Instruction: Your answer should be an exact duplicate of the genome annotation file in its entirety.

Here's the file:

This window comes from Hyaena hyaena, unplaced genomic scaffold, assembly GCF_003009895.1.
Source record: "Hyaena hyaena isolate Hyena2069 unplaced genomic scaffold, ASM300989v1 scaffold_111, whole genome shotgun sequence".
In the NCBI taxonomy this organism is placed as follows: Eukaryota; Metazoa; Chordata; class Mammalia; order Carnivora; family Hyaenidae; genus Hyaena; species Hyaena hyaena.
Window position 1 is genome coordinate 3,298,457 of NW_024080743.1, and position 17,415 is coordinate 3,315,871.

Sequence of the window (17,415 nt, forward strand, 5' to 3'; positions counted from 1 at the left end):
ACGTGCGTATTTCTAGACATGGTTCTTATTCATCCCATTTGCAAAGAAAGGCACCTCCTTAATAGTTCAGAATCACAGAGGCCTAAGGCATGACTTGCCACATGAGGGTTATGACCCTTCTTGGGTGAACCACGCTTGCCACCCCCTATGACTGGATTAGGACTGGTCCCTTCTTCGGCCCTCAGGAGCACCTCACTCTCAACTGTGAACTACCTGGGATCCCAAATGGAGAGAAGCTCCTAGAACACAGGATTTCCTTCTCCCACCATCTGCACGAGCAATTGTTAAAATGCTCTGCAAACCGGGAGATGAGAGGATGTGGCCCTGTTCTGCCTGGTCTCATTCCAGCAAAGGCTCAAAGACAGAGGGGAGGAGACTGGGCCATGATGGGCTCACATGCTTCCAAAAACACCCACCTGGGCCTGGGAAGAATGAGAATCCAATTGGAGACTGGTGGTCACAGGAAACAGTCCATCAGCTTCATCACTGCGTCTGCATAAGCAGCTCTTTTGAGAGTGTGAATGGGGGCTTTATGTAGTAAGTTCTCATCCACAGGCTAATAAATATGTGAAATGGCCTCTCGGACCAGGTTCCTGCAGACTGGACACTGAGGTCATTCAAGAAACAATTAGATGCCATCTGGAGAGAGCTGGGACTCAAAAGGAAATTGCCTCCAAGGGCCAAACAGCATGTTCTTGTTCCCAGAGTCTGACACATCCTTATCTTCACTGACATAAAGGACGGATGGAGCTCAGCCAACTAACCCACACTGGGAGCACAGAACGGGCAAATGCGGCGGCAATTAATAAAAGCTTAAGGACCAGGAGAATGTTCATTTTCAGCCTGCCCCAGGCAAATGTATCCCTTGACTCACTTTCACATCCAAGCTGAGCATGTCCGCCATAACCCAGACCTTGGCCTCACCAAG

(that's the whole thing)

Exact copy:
This window comes from Hyaena hyaena, unplaced genomic scaffold, assembly GCF_003009895.1.
Source record: "Hyaena hyaena isolate Hyena2069 unplaced genomic scaffold, ASM300989v1 scaffold_111, whole genome shotgun sequence".
In the NCBI taxonomy this organism is placed as follows: Eukaryota; Metazoa; Chordata; class Mammalia; order Carnivora; family Hyaenidae; genus Hyaena; species Hyaena hyaena.
Window position 1 is genome coordinate 3,298,457 of NW_024080743.1, and position 17,415 is coordinate 3,315,871.

Sequence of the window (17,415 nt, forward strand, 5' to 3'; positions counted from 1 at the left end):
ACGTGCGTATTTCTAGACATGGTTCTTATTCATCCCATTTGCAAAGAAAGGCACCTCCTTAATAGTTCAGAATCACAGAGGCCTAAGGCATGACTTGCCACATGAGGGTTATGACCCTTCTTGGGTGAACCACGCTTGCCACCCCCTATGACTGGATTAGGACTGGTCCCTTCTTCGGCCCTCAGGAGCACCTCACTCTCAACTGTGAACTACCTGGGATCCCAAATGGAGAGAAGCTCCTAGAACACAGGATTTCCTTCTCCCACCATCTGCACGAGCAATTGTTAAAATGCTCTGCAAACCGGGAGATGAGAGGATGTGGCCCTGTTCTGCCTGGTCTCATTCCAGCAAAGGCTCAAAGACAGAGGGGAGGAGACTGGGCCATGATGGGCTCACATGCTTCCAAAAACACCCACCTGGGCCTGGGAAGAATGAGAATCCAATTGGAGACTGGTGGTCACAGGAAACAGTCCATCAGCTTCATCACTGCGTCTGCATAAGCAGCTCTTTTGAGAGTGTGAATGGGGGCTTTATGTAGTAAGTTCTCATCCACAGGCTAATAAATATGTGAAATGGCCTCTCGGACCAGGTTCCTGCAGACTGGACACTGAGGTCATTCAAGAAACAATTAGATGCCATCTGGAGAGAGCTGGGACTCAAAAGGAAATTGCCTCCAAGGGCCAAACAGCATGTTCTTGTTCCCAGAGTCTGACACATCCTTATCTTCACTGACATAAAGGACGGATGGAGCTCAGCCAACTAACCCACACTGGGAGCACAGAACGGGCAAATGCGGCGGCAATTAATAAAAGCTTAAGGACCAGGAGAATGTTCATTTTCAGCCTGCCCCAGGCAAATGTATCCCTTGACTCACTTTCACATCCAAGCTGAGCATGTCCGCCATAACCCAGACCTTGGCCTCACCAAG